Smithsonian Institution involved in hiding giant human bones? Is it possible that giant bones were discovered in many burial sites, and the Smithsonian Institution has been hiding these bones from the general public?
On August 10, 1891, the New York Times reported that scientists from the Smithsonian Institution had discovered several large "pyramidal monuments" at Lake Mills, near Madison Wisconsin. On December 20, 1897, the Times followed up with a report on three large burial mounds that had been discovered in Maple Creek, Wisconsin and here is the description given: "In it was found the skeleton of a man of gigantic size. The bones measured from head to foot over nine feet and were in a fair state of preservation. The skull was as large as a half bushel measure". Such a description certainly is intriguing, to say the least, but there is no physical evidence of these large bone findings available for all to see. Many exhibitions of normal size bones are available for viewing, but for some reason or reasons the viewing opportunities of large bones do not exist.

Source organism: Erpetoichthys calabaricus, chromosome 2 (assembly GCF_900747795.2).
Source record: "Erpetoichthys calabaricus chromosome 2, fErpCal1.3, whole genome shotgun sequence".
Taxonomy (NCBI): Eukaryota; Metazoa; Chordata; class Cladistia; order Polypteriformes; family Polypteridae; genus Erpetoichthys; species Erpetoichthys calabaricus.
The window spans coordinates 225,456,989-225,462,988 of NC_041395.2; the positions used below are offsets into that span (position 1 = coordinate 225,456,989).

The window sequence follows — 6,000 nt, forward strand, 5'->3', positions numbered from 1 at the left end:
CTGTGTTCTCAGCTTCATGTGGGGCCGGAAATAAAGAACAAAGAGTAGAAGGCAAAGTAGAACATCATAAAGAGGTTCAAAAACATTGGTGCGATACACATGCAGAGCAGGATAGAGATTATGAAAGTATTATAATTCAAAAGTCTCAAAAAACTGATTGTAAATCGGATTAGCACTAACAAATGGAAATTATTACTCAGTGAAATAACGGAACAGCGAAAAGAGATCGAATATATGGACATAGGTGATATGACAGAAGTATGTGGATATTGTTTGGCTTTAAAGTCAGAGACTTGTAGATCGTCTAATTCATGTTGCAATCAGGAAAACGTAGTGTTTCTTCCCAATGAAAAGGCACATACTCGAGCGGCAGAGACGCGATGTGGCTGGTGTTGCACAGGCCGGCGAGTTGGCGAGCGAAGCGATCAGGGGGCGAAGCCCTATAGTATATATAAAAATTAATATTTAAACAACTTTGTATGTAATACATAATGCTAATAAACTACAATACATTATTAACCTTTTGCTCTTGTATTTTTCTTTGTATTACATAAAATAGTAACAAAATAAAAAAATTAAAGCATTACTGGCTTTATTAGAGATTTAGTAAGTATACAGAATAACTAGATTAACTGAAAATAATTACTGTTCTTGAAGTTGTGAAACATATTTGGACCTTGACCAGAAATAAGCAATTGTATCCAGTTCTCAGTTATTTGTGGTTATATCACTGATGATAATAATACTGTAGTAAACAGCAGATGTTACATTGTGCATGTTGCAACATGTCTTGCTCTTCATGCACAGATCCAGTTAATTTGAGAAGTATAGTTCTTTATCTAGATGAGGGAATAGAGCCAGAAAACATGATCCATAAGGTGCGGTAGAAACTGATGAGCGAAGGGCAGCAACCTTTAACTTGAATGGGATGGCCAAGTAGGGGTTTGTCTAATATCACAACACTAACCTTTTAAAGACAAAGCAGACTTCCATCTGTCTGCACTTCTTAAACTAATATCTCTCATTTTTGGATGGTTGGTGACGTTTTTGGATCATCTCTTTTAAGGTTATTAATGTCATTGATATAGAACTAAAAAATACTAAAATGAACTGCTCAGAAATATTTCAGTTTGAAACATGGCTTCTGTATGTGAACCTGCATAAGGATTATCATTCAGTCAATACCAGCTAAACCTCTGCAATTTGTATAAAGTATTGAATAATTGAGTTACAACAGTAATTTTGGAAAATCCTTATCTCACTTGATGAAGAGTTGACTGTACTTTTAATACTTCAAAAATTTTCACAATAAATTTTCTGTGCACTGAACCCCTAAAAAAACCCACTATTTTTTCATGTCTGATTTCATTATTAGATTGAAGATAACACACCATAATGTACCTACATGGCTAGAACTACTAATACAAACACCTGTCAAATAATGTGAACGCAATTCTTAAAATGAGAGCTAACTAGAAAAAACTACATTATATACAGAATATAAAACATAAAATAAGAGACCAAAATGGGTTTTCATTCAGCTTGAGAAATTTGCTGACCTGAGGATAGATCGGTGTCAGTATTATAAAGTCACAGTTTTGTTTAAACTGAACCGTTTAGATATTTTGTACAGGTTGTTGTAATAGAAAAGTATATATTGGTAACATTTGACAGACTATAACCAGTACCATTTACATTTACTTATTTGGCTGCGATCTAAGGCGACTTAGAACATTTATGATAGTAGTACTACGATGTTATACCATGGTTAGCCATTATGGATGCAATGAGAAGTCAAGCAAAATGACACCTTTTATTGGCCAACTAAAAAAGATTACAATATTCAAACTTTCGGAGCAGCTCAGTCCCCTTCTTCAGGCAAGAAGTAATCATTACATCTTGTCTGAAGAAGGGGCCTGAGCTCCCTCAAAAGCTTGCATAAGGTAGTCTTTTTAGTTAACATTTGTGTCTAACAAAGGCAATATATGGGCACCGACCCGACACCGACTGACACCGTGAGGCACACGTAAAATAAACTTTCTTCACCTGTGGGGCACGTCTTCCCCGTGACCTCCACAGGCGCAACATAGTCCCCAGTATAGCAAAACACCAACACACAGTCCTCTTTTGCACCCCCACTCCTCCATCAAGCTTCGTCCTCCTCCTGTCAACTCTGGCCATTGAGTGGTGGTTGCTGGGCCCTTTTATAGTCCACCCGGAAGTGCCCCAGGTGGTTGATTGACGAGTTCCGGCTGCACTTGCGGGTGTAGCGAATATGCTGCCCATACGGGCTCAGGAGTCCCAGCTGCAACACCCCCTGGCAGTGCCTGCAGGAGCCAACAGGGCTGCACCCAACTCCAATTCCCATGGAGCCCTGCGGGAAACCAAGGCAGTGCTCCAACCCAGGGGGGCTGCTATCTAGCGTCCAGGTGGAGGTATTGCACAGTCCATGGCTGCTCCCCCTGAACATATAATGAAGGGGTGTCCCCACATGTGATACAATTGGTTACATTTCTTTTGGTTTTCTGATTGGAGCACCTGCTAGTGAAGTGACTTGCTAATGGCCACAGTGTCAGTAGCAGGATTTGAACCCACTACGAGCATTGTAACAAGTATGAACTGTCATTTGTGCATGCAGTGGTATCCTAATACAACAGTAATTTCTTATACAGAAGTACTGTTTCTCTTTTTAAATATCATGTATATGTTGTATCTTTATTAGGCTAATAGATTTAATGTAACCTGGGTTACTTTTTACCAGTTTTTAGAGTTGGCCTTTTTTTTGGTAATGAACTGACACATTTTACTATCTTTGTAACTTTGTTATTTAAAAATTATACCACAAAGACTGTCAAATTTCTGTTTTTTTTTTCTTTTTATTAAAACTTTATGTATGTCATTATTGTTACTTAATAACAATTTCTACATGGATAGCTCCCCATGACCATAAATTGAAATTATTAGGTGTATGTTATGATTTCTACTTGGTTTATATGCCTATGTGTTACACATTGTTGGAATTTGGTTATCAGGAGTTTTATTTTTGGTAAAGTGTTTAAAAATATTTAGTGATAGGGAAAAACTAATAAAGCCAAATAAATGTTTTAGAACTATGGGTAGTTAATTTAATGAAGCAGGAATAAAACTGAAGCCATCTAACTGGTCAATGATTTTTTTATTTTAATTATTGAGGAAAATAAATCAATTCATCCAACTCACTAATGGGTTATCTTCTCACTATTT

The website graham hancock.com presented the following: In a report from the Syracuse Herald American in 1983, anthropologists from the Buffalo Museum of Science, 1400 artifacts were dug up from a site called Phoenix Hill. In a county historical report called "A History of Livingston County, New York," published in 1824, reported that in 1811, an Indian Mound on Mount Morris, rude medals, pipes and articles were uncovered in association with the remains of a giant "of enormous size, the jawbone of which was so large that Adam Holslander place it, mask-like over his own chin and jaw."
Evidence from the past definitely indicates the existence of giant bones found in burial mounds, but, at this point, the proof of such bones in the form of physical evidence is not available.
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